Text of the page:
What to Prepare for Your Summer School in Korea

What to Prepare for Your Summer School in Korea

Coming all geared up for summer school in Korea will save you from a headache, especially at the start of your study stint. Here are some things to be aware of and to prepare.

Having been on student exchange programmes that stretch six months, I thought preparing for six weeks in Korea for a summer school programme would be a breeze. However, I soon came to realise that packing for six weeks was slightly different than preparing for long-term travel because of the awkward duration; it was neither a short trip nor a long one. In addition, there were a few unique things regarding studying in Korea that I had to take note of. Below are five things I wish someone had told me before I arrived for summer school:

Do your tuberculosis test

If you’re staying in a university dormitory, chances are, you’ll have to complete a tuberculosis test. Most students settle this in their home country before coming to Korea, but if you didn’t do it, don’t worry! The public hospitals in Korea offer the TB test for just a few dollars and it takes about 10 minutes to complete. It was much cheaper for me to do it in Korea than in Singapore, where it costs about S$20.

If you will be studying in Seoul, you could take the test in Severance Hospital which is located right next to Yonsei University. It’s also easily accessible from Yonsei, Ehwa Womans University and Hongik University. Once you reach the hospital, present your passport or student ID and request for the TB test. They’ll bring you to get a quick X-ray and the test is done! As the test results will take about three working days to be ready, do allow sufficient time before moving into the university dormitory.

Bring your own bed sheets

The hostel usually provides a set of bed covers when you move into the dormitory. Mine came with a pillow cover, a bedsheet, a mattress protector, and a blanket. However, I would still recommend bringing your own bed sheets and pillow covers as some of the ones provided may have stains with questionable origins. Bed covers that are familiar to you may also have you feeling more comfortable in your own bed. On top of that, bringing your own blanket cover is wise as it saves you from washing the entire blanket every other week; it’s more practical to wash the blanket cover instead.

Bring along an extension plug

Bring along an extension plug so that you can plug in all your local appliances with ease. All the plugs in your accommodation will require a travel adapter, but bringing more than one travel adapter is cumbersome and unnecessary. Simply use one travel adapter for your extension plug and you can use all your appliances without hassle!  

Note: Girls, you may want to bring along a hairdryer as well. Six weeks overseas was not long enough a time for me to justify buying a brand new hairdryer, yet it was too long for me to constantly go to sleep with wet hair. Hence, I brought along a small one from home to save on buying a new one.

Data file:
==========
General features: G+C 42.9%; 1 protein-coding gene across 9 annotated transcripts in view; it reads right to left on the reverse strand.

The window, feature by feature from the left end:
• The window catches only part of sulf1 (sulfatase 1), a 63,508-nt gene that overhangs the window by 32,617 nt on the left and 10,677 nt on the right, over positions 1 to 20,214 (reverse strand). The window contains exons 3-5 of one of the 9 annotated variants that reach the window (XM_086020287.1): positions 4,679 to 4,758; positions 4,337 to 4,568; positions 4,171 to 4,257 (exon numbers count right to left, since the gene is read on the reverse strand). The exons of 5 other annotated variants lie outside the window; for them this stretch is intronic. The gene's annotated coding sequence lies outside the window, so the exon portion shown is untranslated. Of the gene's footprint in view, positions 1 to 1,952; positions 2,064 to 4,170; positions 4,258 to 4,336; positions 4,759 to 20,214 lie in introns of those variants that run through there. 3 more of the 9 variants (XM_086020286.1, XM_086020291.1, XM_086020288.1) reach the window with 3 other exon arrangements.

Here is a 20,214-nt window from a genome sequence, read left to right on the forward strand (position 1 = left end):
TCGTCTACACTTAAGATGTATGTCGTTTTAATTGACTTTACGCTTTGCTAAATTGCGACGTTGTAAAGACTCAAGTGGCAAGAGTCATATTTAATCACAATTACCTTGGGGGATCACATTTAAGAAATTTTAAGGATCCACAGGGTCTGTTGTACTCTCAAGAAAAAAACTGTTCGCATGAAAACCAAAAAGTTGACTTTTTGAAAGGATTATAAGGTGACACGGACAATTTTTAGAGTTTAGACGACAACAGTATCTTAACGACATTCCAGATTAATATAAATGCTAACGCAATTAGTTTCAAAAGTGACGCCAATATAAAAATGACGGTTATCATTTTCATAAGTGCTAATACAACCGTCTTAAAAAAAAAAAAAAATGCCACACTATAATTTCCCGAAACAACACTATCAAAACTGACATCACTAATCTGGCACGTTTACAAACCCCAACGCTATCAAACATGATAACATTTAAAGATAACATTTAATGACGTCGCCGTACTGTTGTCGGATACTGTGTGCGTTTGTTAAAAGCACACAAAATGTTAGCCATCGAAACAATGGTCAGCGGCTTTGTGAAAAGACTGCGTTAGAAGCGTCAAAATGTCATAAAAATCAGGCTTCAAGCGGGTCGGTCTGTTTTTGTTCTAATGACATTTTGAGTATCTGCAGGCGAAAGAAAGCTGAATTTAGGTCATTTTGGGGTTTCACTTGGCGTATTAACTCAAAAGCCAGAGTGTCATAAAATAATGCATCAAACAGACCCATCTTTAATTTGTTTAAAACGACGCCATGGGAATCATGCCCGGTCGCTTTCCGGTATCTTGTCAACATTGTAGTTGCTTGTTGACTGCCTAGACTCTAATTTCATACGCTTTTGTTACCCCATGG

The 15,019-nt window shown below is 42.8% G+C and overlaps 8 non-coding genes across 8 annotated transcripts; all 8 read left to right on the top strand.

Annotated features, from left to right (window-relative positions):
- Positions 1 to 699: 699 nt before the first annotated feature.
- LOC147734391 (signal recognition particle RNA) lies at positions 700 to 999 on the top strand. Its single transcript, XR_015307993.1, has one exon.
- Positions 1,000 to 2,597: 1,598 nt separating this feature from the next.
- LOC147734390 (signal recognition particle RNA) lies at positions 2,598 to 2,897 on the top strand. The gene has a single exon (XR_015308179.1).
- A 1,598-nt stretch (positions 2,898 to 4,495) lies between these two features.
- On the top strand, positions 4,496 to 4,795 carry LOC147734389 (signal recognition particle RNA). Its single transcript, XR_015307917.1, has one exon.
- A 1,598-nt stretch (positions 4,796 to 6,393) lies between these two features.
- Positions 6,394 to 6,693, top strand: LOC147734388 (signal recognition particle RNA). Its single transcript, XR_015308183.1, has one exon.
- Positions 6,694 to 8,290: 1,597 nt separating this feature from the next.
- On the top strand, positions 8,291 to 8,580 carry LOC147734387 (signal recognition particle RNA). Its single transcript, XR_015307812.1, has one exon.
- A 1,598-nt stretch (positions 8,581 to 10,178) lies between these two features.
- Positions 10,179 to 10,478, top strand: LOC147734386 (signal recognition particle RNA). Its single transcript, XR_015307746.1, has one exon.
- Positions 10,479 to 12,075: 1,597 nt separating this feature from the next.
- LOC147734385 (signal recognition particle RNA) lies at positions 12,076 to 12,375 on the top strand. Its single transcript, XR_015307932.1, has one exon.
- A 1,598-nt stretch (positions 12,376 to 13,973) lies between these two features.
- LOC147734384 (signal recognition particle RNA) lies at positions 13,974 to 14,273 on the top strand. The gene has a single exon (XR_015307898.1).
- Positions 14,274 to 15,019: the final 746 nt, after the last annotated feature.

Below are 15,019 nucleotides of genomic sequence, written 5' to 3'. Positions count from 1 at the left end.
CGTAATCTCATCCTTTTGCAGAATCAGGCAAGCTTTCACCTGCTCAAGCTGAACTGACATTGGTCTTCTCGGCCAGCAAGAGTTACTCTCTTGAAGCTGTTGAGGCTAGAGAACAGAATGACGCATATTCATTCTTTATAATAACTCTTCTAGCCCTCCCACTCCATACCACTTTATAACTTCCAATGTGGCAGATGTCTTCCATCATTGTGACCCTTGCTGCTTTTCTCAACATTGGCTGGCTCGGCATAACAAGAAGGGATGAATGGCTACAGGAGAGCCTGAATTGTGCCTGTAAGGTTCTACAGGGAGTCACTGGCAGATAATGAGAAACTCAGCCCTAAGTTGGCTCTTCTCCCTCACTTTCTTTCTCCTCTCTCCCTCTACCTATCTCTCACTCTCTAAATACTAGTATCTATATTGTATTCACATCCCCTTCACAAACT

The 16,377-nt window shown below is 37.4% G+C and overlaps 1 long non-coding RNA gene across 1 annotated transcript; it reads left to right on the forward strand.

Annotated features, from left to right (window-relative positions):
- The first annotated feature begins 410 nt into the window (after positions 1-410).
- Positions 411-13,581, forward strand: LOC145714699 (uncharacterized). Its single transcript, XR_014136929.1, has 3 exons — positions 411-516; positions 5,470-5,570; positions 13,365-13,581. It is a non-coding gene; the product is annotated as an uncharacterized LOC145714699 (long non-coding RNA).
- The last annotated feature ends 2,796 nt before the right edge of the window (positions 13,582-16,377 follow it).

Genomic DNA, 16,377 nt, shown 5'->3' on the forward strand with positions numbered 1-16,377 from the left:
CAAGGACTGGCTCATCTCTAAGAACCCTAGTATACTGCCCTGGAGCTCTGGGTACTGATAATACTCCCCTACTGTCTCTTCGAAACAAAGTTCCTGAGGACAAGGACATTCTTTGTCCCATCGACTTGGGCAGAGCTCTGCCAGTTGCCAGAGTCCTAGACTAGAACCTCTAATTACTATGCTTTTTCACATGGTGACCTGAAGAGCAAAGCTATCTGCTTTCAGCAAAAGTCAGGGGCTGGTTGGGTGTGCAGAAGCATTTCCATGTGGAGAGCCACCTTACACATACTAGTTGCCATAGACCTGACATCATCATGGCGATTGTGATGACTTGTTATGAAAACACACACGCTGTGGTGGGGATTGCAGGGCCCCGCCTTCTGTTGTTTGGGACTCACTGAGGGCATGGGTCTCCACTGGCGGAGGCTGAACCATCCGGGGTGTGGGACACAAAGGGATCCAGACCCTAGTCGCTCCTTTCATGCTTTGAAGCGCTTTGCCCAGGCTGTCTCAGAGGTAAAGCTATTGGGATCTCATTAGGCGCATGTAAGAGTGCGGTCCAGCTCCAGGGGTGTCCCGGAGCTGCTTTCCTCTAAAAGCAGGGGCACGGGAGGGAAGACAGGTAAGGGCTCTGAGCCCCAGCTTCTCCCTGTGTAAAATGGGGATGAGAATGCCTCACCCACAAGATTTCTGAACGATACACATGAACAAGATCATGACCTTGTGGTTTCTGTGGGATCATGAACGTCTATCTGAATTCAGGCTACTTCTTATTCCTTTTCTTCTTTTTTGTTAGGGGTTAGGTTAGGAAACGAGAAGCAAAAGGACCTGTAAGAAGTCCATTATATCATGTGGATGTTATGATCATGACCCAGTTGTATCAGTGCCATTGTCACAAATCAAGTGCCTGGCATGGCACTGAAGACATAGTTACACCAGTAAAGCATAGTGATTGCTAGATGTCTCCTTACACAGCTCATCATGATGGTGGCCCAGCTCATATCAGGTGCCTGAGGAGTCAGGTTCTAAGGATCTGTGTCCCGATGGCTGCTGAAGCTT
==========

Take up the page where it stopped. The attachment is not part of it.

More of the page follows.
Carry around your Korea Entry Confirmation

Singaporeans like myself who study in Korea for less than 90 days usually do not need to apply for a visa. In place of that, I was issued a Korea Entry Confirmation slip at the immigration counter. It’s a small slip of paper that very much resembles a receipt. When I first received it, I thought nothing of it and just left it tucked in my passport and safe in a drawer. However, I soon realised its importance when more than one shop asked for my Entry Confirmation number when processing my application for loyalty programmes or tax refunds. If you do not have the habit of carrying your passport around, snap a picture of this small slip of paper for your convenience.

Prepare your Korea SIM card

While many places in Korea offer free wifi, it is sometimes unstable or hard to connect to. Since I arrived in Korea with my Singapore-based SIM card, I had to get a local SIM card on my first day of school. Due to the lack of options and time, my phone plan was on the expensive side and I ended up with only 2GB of data for the whole month – totally insufficient for all the Instagram stories. A better option for heavy data users would be the unlimited data plan.

So before your flight, do an online search for phone plans as it may give you a better deal. In addition, you may be able to pick up the SIM card at the airport. Having a Korean number will come in handy, such as when you’re making local calls or signing up for loyalty programmes with shops.

Bonus: Where to stay

If you’re studying at Yonsei University or Ewha Womans University, staying at Sinchon will make your journey to school much easier in the summer heat. In addition, Sinchon has many 24-hour shops and decent nightlife.

I would also highly recommend Yonsei University’s student hostel. While it’s a good 15-minute walk to the Sinchon subway station, the student hostels could be located near your classes (depending on where your classes are conducted). More importantly, many international exchange students will be staying in the student hostels as well.  

For Hongik University students, Hongdae is another area with amazing nightlife and food. Many students would avoid this area for fear of it being too noisy at night. However, as a solo exchange student in Korea, I have come to find comfort in the bright lights of open shops when walking back to my accommodation late at night.

About Author

Carmen Lum
Carmen Lum

Carmen is a wanderer who struggles between her desire to explore and kick back with a good book. She is fascinated by culture, scenarios and stories from strangers all over the world. Her energy comes from her constant supply of food and desire to try the most exotic cuisines. Read more of her stories on her blog CarFeasts.

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